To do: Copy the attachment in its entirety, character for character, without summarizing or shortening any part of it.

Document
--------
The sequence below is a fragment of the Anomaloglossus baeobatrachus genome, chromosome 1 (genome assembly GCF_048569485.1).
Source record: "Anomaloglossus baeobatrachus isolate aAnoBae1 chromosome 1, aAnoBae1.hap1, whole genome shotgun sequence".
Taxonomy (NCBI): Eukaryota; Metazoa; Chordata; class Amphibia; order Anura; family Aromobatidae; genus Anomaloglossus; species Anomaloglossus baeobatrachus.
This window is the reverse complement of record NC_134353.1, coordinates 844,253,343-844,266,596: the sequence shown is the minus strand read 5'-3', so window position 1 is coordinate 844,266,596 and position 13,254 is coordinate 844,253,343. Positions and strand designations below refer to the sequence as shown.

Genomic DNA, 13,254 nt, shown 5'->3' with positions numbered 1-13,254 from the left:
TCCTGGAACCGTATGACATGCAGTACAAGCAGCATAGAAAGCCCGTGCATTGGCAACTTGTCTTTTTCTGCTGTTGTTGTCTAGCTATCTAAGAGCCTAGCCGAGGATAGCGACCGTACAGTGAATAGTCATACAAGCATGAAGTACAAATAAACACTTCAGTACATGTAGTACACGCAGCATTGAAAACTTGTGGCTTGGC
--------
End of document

The sequence below is a fragment of the Anomaloglossus baeobatrachus genome, chromosome 1 (genome assembly GCF_048569485.1).
Source record: "Anomaloglossus baeobatrachus isolate aAnoBae1 chromosome 1, aAnoBae1.hap1, whole genome shotgun sequence".
Taxonomy (NCBI): Eukaryota; Metazoa; Chordata; class Amphibia; order Anura; family Aromobatidae; genus Anomaloglossus; species Anomaloglossus baeobatrachus.
This window is the reverse complement of record NC_134353.1, coordinates 844,253,343-844,266,596: the sequence shown is the minus strand read 5'-3', so window position 1 is coordinate 844,266,596 and position 13,254 is coordinate 844,253,343. Positions and strand designations below refer to the sequence as shown.

Genomic DNA, 13,254 nt, shown 5'->3' with positions numbered 1-13,254 from the left:
TCCTGGAACCGTATGACATGCAGTACAAGCAGCATAGAAAGCCCGTGCATTGGCAACTTGTCTTTTTCTGCTGTTGTTGTCTAGCTATCTAAGAGCCTAGCCGAGGATAGCGACCGTACAGTGAATAGTCATACAAGCATGAAGTACAAATAAACACTTCAGTACATGTAGTACACGCAGCATTGAAAACTTGTGGCTTGGC